The discussion of Computational Thinking that follows reviews the work of Seymour Papert with LOGO and the highlights the role of seminal author Jeannette Wing, providing an introduction to two of the most influential thinkers in the relatively short history of the field. Next, the four elements of Computational thinking are described in sufficient detail for educators to understand the general language and meaning of the computer science related terms underlying CT.
One of the strengths of the book is Cummins' ability to take complex topics and break them down into terms and examples that most people can understand. Computer scientists and others well read in the literature on Computational Thinking may not take away significant amounts of new information. But all readers will likely appreciate how complex terms are discussed and made accessible to the layperson.
The third chapter covers digital information systems and is based on descriptions of the fundamental elements of modern computer systems, processing and hardware. Cummins describes concepts such as input, output and processing, as well as storage (bits, bytes, compression, etc.) and presents all of these topics in the same, easy to understand fashion.
Chapter four is focused on coding and provides an overview in easy to understand language supplemented with ample resources. Platforms such as Scratch, Blockly, Tynker and others are presented as options to engage students in programming for multimedia and game development. Hardware systems and microcontrollers such as Raspberry Pi, and Arduino are presented as options for engaging students in low-cost projects that provide tangible objects for coding and CT exercises. This flows neatly into the second half of the chapter, which is focused on robotics as an extension of coding into the physical world. Although beginning robotics is more expensive and there are fewer viable options for students, basic options such as Lego Robotics, Bee-bots and Lego Mindstorms are all briefly presented.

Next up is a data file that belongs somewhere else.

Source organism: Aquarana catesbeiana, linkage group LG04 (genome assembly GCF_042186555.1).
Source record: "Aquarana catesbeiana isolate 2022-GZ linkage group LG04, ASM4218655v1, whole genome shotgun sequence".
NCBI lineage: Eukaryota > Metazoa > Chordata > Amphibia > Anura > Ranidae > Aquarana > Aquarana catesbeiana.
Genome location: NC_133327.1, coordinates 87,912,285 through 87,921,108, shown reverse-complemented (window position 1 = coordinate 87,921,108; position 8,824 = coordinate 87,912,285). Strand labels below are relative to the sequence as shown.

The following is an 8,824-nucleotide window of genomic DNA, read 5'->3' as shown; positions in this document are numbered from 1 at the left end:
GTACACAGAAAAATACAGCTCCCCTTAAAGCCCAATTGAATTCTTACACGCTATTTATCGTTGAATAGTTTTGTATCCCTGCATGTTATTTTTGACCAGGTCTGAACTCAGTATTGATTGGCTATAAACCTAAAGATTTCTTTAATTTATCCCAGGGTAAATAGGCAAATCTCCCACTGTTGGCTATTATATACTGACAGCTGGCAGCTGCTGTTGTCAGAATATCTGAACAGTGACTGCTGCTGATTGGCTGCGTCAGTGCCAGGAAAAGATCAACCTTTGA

The final chapter on planning next steps provides several pages of resources linking to various organizations and communities for educators looking to connect with others interested in CT. This chapter is relatively light on prescriptions for Professional development, but provides a good overview of the various options in this area.
Overall, Cummins' book is easy to recommend for its rich coverage of tools and resources suited to those not immersed in Computational Thinking literature. The content within the text is bite-sized and comprehensible for an average reader with little to no formal training in Computer Science, and presented with an upbeat and encouraging voice.
If the text is lacking in anything, it is in specific lesson plans for apply the tools and ideas discussed within. While there is a strong overview of the general language of Computational Thinking and plenty of resources to use, more could be done to situate those tools, and practices to existing classroom lessons and culture by focusing on the pedagogical aspect of constructionism so tightly aligned to the literature of CT pedagogy.